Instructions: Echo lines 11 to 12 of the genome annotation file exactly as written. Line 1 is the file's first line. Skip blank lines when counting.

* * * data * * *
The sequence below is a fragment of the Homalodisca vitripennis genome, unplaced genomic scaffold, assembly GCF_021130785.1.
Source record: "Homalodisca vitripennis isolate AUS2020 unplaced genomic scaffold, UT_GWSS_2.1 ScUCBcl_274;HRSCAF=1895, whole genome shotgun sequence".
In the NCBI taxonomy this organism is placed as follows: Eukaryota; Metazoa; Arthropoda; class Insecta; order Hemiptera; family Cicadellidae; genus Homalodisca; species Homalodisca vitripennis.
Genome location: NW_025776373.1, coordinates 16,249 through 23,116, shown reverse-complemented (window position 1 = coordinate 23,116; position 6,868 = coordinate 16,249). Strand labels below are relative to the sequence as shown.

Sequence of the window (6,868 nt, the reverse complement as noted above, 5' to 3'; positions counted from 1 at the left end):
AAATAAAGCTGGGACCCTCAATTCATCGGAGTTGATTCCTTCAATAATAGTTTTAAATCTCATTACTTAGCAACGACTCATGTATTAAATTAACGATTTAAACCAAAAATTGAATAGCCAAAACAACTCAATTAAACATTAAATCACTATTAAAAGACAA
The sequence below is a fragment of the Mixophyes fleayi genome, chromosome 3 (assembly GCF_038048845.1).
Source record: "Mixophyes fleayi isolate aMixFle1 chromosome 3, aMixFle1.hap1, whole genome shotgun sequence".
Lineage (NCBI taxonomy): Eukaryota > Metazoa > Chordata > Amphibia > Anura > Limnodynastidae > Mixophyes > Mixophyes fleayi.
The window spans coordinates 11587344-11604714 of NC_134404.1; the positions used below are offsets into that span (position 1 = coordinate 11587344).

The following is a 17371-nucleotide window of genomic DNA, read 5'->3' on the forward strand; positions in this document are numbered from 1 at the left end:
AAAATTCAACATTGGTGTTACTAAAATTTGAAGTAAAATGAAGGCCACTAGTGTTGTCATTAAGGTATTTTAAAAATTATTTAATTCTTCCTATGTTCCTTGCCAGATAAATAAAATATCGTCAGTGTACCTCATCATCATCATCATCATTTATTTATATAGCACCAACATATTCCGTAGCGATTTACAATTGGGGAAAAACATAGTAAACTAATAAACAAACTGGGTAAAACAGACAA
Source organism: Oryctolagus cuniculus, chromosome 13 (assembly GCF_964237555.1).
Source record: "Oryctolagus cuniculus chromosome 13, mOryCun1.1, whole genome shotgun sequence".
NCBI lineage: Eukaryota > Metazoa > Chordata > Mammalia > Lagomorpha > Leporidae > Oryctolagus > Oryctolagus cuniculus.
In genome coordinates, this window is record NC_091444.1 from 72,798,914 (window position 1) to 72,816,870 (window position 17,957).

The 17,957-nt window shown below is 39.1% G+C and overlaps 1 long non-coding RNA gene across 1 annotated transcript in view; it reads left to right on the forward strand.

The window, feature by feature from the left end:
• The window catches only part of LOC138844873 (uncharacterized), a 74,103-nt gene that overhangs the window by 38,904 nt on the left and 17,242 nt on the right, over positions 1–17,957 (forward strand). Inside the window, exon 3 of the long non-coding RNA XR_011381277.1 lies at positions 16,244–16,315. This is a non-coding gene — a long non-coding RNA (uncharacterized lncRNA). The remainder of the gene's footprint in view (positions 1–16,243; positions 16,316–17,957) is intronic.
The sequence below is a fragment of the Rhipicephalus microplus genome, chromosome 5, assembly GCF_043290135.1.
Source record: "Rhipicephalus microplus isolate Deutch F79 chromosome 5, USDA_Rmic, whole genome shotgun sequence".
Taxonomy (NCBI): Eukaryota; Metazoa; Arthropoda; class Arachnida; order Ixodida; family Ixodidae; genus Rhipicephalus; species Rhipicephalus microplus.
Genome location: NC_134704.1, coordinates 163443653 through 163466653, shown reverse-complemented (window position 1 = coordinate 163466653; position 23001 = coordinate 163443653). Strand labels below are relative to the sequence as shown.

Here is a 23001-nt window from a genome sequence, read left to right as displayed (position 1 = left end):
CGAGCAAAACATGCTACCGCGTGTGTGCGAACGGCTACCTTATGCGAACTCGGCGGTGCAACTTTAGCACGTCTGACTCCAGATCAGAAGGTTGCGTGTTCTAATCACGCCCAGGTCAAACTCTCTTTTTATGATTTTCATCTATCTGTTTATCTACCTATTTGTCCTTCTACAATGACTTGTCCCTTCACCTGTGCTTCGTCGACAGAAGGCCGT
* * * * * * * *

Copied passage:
The following is a 17371-nucleotide window of genomic DNA, read 5'->3' on the forward strand; positions in this document are numbered from 1 at the left end:
AAAATTCAACATTGGTGTTACTAAAATTTGAAGTAAAATGAAGGCCACTAGTGTTGTCATTAAGGTATTTTAAAAATTATTTAATTCTTCCTATGTTCCTTGCCAGATAAATAAAATATCGTCAGTGTACCTCATCATCATCATCATCATTTATTTATATAGCACCAACATATTCCGTAGCGATTTACAATTGGGGAAAAACATAGTAAACTAATAAACAAACTGGGTAAAACAGACAA